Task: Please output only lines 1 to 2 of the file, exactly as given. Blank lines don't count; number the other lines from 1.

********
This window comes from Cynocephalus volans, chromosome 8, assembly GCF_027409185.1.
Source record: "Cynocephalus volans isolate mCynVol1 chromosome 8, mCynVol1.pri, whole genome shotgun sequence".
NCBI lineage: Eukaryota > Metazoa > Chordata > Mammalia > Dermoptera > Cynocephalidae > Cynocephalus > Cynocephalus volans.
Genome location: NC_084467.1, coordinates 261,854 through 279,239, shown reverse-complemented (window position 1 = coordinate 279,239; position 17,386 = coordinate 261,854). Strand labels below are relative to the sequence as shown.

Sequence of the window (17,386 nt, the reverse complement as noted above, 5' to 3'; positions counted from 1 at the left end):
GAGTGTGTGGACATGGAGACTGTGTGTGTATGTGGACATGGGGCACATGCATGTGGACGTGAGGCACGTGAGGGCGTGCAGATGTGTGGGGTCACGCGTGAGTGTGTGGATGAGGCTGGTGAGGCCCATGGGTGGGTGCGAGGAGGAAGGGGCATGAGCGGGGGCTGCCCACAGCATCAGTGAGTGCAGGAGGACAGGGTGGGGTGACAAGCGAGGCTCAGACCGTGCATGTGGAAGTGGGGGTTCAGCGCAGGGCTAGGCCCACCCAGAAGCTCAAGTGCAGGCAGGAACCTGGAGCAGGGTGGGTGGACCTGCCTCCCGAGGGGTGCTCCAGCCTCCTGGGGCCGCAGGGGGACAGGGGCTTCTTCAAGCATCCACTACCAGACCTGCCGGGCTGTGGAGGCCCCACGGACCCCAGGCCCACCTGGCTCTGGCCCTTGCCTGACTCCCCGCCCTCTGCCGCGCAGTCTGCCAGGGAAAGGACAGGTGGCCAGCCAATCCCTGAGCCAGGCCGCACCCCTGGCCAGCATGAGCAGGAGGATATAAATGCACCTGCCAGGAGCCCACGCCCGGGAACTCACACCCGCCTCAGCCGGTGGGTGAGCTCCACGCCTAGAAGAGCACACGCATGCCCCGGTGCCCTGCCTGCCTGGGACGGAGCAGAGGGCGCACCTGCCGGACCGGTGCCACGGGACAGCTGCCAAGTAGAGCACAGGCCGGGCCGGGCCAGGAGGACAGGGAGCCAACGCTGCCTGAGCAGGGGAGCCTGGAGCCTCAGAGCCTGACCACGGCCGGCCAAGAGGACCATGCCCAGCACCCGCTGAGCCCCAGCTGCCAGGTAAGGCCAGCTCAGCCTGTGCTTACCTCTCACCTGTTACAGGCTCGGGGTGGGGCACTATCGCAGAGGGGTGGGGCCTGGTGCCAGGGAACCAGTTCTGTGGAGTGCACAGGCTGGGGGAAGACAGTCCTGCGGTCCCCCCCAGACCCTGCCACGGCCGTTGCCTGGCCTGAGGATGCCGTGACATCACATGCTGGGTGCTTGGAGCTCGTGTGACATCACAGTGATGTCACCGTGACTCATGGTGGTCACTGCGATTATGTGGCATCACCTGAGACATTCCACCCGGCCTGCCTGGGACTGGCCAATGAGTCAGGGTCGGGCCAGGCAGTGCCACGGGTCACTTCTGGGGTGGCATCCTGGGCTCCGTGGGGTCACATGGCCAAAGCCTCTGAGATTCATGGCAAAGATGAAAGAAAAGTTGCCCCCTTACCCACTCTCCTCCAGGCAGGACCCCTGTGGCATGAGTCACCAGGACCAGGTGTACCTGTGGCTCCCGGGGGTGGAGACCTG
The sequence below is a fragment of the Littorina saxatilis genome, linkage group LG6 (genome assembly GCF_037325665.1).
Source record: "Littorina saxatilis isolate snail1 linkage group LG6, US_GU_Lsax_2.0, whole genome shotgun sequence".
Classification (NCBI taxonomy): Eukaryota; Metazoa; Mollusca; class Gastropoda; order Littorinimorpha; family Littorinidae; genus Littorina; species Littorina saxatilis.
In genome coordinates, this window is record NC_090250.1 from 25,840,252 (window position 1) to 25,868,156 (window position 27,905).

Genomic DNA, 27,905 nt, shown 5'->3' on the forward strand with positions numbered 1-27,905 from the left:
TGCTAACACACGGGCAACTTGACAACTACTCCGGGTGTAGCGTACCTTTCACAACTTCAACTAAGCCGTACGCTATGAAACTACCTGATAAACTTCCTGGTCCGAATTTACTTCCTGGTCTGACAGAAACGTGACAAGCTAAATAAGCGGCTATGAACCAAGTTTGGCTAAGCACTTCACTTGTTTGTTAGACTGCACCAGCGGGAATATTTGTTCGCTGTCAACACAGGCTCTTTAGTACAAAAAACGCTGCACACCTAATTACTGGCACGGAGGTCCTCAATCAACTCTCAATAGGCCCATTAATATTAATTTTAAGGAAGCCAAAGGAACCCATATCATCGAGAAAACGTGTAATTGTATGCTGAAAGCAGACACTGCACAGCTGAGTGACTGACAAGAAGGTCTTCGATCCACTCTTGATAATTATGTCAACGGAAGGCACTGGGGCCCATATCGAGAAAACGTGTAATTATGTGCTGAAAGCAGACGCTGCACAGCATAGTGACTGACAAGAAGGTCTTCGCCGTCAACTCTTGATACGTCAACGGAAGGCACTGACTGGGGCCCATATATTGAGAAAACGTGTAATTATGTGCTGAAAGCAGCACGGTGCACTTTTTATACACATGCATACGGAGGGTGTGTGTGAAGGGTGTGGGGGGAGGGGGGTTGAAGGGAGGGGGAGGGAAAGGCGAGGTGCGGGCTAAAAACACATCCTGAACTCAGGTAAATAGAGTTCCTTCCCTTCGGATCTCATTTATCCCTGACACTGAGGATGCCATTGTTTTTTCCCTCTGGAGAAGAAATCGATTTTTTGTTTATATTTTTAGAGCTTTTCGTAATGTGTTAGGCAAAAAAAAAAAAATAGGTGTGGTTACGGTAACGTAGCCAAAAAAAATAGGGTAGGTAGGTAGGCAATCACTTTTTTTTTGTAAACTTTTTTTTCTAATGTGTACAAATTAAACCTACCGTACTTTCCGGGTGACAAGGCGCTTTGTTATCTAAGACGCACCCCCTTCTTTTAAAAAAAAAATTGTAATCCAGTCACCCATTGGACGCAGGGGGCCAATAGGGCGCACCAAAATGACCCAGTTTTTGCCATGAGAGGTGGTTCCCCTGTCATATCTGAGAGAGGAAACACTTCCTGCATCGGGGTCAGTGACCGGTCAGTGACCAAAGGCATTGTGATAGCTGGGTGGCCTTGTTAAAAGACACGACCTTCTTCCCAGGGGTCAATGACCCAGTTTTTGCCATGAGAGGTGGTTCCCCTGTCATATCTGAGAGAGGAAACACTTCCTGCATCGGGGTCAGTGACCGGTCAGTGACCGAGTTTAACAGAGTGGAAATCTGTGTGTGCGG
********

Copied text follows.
This window comes from Cynocephalus volans, chromosome 8, assembly GCF_027409185.1.
Source record: "Cynocephalus volans isolate mCynVol1 chromosome 8, mCynVol1.pri, whole genome shotgun sequence".